In this instructable, I will show you how to make a simple toy that combination of the LEDs flash and Theremin. We’re gonna using some basic electronics built on top of an Arduino. The basic idea of 7 Segment LED Display was from Enjoying Electronics. The original Enjoying Electronics article is here, you can get more details of explanation about making 7 Segment LED Display there.
The basic idea was to use a LED display programming by Arduino that can display some character with various intensity of flash. Then I saw some Theremin Instructables using Light sensor that made a unique sound when it given the light. Then the idea to combine the both project really made me excited.
This project was made for my own project on campus. It is built since 3 months ago, so there will be some different picture for one part, because it’s been fixed from time to time, and continues to have a progress.
This circuit it’s so simple, but the process requires patience, precision, and efficiency.
This is the video of my Arduino – Theremin with 7 Segment LED Display
(change the quality for a better view)
Step 1: Parts and tools
Step 2: Build the LED Display (Prototype)
This step is for Protoboard using. In this step you will need :
– (1) Perfboard (that enough for 21 LEDs)
– (21) LEDs (the colour combination is up to you)
– Jumper Wires
As I already said before, you can go to Enjoying Electronics’s Intructables for more details information, specially for this step.
Each color has a specific wavelength, which can produce varying tones when received by the Theremin. That’s why I use a different color LEDs instead of just use one type of LED colors.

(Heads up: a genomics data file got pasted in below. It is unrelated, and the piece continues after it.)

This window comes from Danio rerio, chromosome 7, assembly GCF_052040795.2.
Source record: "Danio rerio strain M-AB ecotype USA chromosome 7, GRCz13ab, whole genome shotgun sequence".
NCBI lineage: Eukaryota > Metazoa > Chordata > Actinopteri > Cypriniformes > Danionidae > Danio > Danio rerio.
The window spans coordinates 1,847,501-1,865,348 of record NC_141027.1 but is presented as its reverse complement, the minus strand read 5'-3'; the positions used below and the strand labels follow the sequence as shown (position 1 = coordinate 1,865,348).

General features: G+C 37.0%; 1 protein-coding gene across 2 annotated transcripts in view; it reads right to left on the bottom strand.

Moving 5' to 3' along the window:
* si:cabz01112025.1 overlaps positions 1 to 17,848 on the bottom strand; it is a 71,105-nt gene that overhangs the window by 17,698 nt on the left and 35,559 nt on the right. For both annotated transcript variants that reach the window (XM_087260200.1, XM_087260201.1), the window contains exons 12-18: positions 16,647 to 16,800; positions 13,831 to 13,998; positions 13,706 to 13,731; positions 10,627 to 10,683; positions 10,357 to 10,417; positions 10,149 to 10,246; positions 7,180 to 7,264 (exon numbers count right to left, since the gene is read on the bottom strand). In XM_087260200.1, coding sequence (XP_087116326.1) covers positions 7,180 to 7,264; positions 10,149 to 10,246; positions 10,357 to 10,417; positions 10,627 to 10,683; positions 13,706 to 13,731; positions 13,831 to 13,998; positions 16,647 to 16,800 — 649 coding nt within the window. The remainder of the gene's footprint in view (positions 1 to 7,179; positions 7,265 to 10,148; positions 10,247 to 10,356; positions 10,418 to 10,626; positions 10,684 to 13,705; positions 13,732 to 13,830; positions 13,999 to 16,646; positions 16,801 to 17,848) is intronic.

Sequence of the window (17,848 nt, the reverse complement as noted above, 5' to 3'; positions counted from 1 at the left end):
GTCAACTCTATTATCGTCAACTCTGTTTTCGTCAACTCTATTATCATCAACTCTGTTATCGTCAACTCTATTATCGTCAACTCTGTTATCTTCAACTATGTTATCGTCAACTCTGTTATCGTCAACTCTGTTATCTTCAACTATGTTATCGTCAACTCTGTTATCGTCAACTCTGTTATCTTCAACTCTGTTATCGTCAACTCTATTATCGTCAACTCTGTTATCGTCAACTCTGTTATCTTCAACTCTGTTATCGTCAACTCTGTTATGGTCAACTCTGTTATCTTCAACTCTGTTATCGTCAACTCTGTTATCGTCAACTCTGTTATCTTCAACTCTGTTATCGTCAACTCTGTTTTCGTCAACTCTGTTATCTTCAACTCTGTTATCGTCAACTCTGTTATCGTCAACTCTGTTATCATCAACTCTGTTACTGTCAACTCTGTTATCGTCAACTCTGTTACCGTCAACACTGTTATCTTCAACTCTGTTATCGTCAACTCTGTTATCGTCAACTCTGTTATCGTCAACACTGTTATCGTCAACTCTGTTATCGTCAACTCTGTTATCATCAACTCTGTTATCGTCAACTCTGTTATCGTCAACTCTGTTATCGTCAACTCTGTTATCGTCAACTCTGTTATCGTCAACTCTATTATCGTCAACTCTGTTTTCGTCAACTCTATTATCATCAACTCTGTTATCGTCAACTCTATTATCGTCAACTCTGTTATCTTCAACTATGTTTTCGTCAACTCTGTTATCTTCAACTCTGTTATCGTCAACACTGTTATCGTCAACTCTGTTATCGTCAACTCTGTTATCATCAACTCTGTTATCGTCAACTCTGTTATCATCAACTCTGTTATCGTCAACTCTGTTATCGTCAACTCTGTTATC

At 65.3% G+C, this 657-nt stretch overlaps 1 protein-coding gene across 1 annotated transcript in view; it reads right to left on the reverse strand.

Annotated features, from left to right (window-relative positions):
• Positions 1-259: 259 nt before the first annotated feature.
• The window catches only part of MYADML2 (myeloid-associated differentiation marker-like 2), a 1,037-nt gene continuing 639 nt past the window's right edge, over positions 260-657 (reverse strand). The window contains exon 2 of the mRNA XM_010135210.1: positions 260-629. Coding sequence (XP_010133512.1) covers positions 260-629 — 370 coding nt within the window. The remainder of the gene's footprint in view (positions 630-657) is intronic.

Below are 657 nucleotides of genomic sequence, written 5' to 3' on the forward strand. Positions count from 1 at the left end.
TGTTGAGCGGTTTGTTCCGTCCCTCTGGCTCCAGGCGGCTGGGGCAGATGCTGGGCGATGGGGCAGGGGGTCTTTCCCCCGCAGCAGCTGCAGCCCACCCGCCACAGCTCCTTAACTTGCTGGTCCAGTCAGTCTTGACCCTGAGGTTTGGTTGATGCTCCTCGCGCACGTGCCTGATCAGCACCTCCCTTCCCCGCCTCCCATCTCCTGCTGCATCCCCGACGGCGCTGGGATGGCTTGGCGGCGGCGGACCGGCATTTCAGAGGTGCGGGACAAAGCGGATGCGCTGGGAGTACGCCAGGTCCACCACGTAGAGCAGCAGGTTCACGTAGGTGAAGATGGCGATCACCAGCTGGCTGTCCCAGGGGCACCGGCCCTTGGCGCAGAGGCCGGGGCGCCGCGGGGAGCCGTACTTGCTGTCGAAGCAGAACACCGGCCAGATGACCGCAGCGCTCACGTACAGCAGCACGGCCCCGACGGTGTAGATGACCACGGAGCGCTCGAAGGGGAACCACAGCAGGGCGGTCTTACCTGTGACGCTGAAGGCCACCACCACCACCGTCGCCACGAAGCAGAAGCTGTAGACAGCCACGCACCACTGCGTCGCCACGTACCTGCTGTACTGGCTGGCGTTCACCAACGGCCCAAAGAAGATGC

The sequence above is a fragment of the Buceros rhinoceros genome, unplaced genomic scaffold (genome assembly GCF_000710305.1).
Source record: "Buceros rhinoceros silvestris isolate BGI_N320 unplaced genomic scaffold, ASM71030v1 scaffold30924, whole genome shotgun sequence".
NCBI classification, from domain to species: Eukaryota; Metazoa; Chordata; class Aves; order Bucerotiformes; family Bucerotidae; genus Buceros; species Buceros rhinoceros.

Place the LED on perfboard. Each segment will have 3 LEDs wired parallel with each other. Be careful with the negative and positive leads, the positives of these LEDs are all connected together in parallel. (See image 2)
All the anodes of one row are connected together. There are 3 LEDs in one row. (See image 1). When you supply voltage to the row, the whole row will lights up.
All the grounds will be connected together.
Solder a quite long wire to positive lead of each row LEDs. (see image 4)
Join all the negative lead of each row with a short wire. And solder once again with long enough wire. There will be 8 wires (7 wires for each row, plus 1 wire for ground) (see image 4)
Step 3: Making the circuit on breadboard
Let’s build it on breadboard first. First, lets put the components on a breadboard so we could see how it worked and how to fit it onto the perfboard. The circuit diagram was made with Fritzing.
– Add resistor 100 Ohm for each row
– Add resistor 10 K and connect to positive / Vcc, it will be a pull up resistor for push button
– Add a capacitor 10uF, the negative lead connect to ground and connect to one of push button leg. The positive lead connect to other leg of resistor 10K and other leg of push button.
– Put LDR series with resistor 10K, the other lead of resistor connect to ground. and the other lead of LDR connect to positive/Vcc.
– Put a jumper between meeting of the LDR and resistor, and connect to the A0 pin of Arduino.
– Positive lead of speaker connect to pin 11 of Arduino
– Negative lead of speaker connect to GND of Arduino